St Peter's 13-18
As we start a new term, it’s good to be on the lookout for signs of hope. That’s especially the case this year as we’re starting the job of teaching and learning from kitchen tables and bedrooms all over the world. This is, of course, going to be something of an adventure that we take both separately and together but my guess is that we are all looking for little signs of things returning to normality.
One of the little signs of hope that I spotted last weekend was the series of Easter services held at the Cathedral of Notre Dame in Paris. It’s now been a little over a year since fire tore through parts of the building and destroyed much of the roof. Then, on Good Friday, with just one or two other people, the Archbishop of Paris led a service in the Cathedral during which he would return what is thought to be part of Jesus’ crown of thorns back onto the altar. It was little sign of hope that things are returning to normality in the middle of the wreckage.
One of the most famous stories about the Cathedral is that about Quasimodo, brought to the attention of many children in Disney’s film The Hunchback of Notre Dame but originally from the 1831 book by Victor Hugo. The story is of how an unwanted child is left by his parents in the Cathedral and found by Frollo, the Archdeacon of Notre Dame, who teaches him to ring the Cathedral’s bells. The sound of the bells eventually deafens him and prevents him joining in with normal society. Only his love for the beautiful Esmerelda brings him comfort, friendship and hope.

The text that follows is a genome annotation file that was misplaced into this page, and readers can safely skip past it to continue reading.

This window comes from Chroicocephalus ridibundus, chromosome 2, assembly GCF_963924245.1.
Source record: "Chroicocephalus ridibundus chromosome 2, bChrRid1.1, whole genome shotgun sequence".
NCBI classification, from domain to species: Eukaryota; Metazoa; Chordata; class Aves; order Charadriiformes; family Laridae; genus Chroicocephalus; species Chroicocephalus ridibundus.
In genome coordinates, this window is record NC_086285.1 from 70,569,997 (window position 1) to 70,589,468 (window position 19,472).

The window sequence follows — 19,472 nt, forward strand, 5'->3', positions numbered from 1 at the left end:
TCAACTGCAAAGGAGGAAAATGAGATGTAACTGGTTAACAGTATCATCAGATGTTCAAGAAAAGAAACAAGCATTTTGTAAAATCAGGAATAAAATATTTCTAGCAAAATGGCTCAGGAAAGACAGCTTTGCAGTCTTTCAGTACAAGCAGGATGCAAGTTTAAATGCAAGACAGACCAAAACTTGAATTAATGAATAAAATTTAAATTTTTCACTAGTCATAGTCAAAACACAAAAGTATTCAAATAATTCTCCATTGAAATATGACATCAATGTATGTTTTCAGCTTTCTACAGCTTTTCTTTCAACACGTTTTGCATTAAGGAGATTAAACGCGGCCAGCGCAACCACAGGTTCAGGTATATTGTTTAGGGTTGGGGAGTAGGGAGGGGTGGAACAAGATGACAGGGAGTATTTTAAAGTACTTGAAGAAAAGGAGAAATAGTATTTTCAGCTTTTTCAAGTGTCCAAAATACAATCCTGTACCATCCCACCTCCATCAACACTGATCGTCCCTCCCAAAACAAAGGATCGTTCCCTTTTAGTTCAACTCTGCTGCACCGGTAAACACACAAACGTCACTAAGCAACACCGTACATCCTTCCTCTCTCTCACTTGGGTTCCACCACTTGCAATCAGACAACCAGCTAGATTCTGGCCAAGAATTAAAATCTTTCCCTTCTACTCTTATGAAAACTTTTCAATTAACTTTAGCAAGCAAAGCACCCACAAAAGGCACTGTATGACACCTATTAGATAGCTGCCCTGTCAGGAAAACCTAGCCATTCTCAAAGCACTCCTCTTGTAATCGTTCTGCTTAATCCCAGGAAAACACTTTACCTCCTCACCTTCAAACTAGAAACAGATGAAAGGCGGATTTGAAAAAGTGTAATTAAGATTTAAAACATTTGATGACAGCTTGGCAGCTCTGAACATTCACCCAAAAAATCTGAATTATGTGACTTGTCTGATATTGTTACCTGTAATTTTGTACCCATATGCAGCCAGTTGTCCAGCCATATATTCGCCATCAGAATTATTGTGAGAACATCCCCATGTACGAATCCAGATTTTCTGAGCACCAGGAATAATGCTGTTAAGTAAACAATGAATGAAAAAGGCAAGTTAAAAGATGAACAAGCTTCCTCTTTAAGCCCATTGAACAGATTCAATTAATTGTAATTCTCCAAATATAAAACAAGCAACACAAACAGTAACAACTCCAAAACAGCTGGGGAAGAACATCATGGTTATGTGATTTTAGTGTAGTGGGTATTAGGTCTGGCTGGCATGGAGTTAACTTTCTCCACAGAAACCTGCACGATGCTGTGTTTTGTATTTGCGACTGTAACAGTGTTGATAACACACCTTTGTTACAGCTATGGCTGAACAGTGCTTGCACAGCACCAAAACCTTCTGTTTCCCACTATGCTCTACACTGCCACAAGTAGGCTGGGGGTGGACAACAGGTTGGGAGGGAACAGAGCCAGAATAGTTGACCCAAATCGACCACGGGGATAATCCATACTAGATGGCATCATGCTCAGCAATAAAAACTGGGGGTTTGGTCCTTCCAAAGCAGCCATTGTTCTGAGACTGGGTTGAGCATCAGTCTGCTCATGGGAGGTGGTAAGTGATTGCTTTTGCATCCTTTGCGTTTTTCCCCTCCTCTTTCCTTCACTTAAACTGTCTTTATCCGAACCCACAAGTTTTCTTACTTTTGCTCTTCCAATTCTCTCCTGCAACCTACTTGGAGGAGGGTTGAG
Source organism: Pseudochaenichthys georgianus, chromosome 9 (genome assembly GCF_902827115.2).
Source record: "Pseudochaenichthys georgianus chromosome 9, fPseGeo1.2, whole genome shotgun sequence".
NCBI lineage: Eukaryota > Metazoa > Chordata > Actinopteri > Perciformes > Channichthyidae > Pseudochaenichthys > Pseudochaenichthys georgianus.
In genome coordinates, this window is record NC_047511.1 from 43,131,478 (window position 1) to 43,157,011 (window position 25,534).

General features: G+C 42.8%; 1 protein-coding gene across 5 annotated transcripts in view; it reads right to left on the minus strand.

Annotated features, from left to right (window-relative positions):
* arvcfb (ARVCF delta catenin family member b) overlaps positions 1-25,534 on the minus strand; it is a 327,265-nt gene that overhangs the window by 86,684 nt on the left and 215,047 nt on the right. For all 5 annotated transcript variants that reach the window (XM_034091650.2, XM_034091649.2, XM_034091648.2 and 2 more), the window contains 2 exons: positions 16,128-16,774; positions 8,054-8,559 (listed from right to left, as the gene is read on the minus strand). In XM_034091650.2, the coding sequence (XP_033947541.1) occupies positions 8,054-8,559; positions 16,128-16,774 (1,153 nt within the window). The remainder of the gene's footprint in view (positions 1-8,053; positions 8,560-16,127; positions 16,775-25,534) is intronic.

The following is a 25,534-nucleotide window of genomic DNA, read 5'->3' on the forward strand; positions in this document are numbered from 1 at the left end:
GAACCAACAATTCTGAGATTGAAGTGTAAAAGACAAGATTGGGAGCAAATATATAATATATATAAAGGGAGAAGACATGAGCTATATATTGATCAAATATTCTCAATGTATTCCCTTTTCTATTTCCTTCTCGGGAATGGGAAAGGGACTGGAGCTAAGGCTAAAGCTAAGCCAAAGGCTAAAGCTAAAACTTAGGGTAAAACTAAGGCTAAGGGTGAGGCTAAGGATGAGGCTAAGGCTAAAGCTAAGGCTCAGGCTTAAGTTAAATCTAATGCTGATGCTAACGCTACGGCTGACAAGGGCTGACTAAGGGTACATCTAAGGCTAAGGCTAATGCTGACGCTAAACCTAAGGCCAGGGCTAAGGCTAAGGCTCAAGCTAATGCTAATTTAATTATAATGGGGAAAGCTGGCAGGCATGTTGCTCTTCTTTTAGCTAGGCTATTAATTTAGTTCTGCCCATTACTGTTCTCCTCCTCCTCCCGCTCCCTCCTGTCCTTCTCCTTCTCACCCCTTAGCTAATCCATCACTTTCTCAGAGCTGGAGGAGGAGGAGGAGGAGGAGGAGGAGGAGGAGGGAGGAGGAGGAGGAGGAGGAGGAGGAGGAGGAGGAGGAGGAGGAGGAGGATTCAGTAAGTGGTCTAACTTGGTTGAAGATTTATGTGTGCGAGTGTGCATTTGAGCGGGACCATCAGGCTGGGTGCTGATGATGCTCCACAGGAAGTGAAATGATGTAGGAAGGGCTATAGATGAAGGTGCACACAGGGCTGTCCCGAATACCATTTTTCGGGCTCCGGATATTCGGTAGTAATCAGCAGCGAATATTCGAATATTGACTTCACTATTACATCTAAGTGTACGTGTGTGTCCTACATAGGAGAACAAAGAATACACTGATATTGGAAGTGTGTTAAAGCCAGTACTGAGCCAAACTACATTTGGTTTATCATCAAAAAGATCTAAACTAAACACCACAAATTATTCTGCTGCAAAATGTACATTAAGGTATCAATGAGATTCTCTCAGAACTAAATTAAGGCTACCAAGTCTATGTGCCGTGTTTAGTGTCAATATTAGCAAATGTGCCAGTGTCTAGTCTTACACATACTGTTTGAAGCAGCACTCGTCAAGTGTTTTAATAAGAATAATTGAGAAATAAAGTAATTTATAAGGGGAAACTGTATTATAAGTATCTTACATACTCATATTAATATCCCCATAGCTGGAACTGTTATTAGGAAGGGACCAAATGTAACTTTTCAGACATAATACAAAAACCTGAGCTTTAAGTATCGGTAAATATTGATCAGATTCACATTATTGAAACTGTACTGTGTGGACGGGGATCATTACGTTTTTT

It feels very odd this morning that my day hasn’t begun with the sound of the School Chapel bell calling us to morning prayer. But yesterday was Quasimodo Sunday … yes, it really is a day in the church calendar and that’s where The Hunchback gets his name from. Quasimodo came from the Latin text, “Quasi modo geniti infantes…” in the first letter of St Peter who wrote, “Like newborn infants …you may grow into salvation.” His words, and indeed the stories of Notre Dame and Quasimodo, are a reminder that eventually things do start afresh and return to normal. The Chapel bell will ring again and we will all be gathered together again. Until then, may you find plenty of moments that bring you comfort, friendship and hope.